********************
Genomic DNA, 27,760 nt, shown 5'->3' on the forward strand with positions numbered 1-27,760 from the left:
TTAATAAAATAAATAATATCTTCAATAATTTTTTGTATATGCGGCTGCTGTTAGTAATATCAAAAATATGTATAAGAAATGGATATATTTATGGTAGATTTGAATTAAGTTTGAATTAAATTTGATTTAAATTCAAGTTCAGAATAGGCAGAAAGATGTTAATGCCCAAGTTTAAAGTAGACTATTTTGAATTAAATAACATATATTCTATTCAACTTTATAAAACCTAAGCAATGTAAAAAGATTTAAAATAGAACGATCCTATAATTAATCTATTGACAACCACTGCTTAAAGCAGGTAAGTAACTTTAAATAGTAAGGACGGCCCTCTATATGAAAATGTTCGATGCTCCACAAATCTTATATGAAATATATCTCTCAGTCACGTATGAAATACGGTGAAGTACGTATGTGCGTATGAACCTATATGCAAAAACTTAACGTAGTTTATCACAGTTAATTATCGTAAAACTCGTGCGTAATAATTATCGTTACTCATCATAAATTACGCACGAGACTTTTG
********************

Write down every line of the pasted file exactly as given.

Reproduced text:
Genomic DNA, 27,760 nt, shown 5'->3' on the forward strand with positions numbered 1-27,760 from the left:
TTAATAAAATAAATAATATCTTCAATAATTTTTTGTATATGCGGCTGCTGTTAGTAATATCAAAAATATGTATAAGAAATGGATATATTTATGGTAGATTTGAATTAAGTTTGAATTAAATTTGATTTAAATTCAAGTTCAGAATAGGCAGAAAGATGTTAATGCCCAAGTTTAAAGTAGACTATTTTGAATTAAATAACATATATTCTATTCAACTTTATAAAACCTAAGCAATGTAAAAAGATTTAAAATAGAACGATCCTATAATTAATCTATTGACAACCACTGCTTAAAGCAGGTAAGTAACTTTAAATAGTAAGGACGGCCCTCTATATGAAAATGTTCGATGCTCCACAAATCTTATATGAAATATATCTCTCAGTCACGTATGAAATACGGTGAAGTACGTATGTGCGTATGAACCTATATGCAAAAACTTAACGTAGTTTATCACAGTTAATTATCGTAAAACTCGTGCGTAATAATTATCGTTACTCATCATAAATTACGCACGAGACTTTTG